You have the right to remain silent. Anything you say can and will be used against you in a court of law. You have the right to an attorney. If you cannot afford an attorney, one will be provided for you.
These four iconic statements are well known to most people. However, not everyone knows there are particular circumstances in which they apply. If you are facing accusations or an arrest, it is critical to know your rights and when they are valid.
Police must be questioning you
The Miranda rights do not apply if police or a legitimate law enforcement authority is not the person questioning you. Security guards and other privately employed enforcement officers do not have to read you your rights before questioning you. You can still choose to stay silent, of course. But you cannot claim that the questioning is invalid simply because the person did not read you your rights.
You must be under custodial arrest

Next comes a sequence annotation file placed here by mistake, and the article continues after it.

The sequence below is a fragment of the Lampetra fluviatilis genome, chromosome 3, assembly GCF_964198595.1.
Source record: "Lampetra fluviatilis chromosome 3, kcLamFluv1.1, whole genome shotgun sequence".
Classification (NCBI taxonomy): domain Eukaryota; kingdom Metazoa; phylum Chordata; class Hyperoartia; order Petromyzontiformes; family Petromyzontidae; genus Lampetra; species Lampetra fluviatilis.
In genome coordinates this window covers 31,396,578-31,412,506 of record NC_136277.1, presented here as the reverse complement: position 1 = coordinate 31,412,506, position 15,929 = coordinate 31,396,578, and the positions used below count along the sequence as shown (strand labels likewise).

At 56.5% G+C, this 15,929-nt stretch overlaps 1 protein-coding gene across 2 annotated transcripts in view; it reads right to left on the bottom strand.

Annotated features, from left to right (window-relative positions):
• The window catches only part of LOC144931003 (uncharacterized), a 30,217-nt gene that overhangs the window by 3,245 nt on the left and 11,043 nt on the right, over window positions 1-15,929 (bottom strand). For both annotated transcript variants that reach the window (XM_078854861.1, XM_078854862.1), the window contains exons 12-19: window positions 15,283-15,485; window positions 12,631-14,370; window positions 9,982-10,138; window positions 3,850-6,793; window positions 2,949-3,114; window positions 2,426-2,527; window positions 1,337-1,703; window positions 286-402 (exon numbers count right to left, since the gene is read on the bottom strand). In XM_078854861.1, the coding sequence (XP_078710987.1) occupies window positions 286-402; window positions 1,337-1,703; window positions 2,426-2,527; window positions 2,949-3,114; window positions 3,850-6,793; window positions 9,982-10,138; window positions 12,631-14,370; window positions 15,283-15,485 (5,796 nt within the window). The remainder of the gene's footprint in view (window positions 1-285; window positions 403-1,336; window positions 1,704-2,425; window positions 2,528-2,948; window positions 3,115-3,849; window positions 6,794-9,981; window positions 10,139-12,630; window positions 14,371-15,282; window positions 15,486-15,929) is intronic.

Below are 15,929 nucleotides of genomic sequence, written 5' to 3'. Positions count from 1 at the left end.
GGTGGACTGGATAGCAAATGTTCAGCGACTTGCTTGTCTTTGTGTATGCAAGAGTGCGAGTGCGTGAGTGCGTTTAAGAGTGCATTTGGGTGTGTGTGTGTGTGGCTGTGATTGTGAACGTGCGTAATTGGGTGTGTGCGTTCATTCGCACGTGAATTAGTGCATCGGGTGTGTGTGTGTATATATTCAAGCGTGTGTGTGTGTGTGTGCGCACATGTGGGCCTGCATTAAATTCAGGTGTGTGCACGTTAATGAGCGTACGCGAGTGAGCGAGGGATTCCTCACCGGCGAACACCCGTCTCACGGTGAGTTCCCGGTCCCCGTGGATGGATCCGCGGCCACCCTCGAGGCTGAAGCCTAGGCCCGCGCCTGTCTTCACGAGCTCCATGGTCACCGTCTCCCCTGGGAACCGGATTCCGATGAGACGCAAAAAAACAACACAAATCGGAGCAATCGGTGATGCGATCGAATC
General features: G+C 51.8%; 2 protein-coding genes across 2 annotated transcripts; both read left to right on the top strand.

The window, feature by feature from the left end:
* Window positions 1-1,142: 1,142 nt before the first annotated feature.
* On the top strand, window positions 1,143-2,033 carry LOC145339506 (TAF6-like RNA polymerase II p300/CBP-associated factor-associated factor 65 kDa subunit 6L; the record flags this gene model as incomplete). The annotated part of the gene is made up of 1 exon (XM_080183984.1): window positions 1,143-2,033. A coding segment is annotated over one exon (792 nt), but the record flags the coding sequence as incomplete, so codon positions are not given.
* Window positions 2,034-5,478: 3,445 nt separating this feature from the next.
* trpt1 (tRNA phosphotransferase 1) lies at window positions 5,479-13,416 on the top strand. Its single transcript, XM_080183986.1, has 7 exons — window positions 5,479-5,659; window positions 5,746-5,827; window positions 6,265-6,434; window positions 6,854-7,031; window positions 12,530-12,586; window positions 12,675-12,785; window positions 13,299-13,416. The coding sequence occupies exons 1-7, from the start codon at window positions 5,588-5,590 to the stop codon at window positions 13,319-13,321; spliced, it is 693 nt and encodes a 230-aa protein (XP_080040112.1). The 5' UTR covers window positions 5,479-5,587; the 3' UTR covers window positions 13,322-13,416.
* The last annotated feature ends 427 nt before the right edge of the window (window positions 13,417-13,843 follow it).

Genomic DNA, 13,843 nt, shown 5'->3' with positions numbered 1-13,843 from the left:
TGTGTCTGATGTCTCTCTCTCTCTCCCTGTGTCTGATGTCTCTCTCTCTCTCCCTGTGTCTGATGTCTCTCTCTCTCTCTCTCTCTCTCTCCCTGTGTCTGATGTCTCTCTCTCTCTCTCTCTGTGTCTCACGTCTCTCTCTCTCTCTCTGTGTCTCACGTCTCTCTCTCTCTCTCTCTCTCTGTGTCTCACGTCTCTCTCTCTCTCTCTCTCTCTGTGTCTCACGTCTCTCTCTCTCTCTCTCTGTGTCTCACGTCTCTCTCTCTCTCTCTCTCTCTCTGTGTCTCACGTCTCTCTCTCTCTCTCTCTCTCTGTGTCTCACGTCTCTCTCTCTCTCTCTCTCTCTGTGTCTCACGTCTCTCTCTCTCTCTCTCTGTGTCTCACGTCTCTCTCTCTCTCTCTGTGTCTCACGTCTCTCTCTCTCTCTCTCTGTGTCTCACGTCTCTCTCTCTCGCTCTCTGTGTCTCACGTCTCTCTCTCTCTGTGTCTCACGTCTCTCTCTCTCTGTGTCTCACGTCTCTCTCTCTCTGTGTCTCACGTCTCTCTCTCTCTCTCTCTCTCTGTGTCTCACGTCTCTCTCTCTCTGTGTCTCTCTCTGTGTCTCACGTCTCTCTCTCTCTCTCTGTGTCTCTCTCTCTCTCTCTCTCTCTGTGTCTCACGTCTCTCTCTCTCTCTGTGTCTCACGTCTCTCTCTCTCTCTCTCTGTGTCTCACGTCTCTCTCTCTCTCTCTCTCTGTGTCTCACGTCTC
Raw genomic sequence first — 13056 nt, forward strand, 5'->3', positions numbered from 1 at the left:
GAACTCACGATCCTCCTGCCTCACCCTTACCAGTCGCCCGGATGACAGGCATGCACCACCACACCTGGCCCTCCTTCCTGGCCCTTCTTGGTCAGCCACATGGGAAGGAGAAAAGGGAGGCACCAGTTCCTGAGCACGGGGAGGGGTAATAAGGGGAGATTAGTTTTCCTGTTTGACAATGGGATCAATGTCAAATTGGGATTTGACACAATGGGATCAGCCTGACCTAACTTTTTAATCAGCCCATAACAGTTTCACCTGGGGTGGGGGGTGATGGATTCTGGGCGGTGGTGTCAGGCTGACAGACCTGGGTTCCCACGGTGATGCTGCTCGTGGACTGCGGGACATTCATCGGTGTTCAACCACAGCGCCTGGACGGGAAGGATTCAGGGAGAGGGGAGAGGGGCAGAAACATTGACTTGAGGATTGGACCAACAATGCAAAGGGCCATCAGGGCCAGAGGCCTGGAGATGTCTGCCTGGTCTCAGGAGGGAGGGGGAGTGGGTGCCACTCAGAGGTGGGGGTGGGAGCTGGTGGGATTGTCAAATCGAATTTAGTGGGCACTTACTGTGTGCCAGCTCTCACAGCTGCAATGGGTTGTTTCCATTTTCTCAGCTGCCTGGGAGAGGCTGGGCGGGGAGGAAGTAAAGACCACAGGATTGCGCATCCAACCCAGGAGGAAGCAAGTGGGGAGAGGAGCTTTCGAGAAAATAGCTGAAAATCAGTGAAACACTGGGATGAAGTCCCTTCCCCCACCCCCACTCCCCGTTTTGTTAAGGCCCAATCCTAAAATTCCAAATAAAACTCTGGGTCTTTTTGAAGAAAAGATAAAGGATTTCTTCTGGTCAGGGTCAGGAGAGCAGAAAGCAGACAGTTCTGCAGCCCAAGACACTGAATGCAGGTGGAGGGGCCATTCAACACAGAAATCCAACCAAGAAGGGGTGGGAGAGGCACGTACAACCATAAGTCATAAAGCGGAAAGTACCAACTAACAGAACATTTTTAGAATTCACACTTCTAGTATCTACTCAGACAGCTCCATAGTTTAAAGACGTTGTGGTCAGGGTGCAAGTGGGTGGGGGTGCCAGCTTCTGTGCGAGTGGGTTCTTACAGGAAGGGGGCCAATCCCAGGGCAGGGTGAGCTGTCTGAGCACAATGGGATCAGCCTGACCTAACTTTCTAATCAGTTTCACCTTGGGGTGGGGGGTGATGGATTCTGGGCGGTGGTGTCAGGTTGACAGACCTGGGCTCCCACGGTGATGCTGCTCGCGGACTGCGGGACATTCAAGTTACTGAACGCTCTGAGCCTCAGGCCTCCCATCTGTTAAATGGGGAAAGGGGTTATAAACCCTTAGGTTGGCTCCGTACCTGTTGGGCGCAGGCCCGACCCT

If an officer handcuffs you, takes you to jail, puts you in a police vehicle or holds you in a police facility, you are under “custodial” arrest. The Cornell Law School defines custodial interrogation as questioning while detained. However, police can question you without reading you your rights before placing you under arrest. Police are not required to give you the Miranda warning before they can ask you potentially incriminating questions.
Questions must be interrogative
Miranda rights do not apply to basic booking questions like your name and address. Officers must ask questions in a way that provokes or prompts an incriminating response.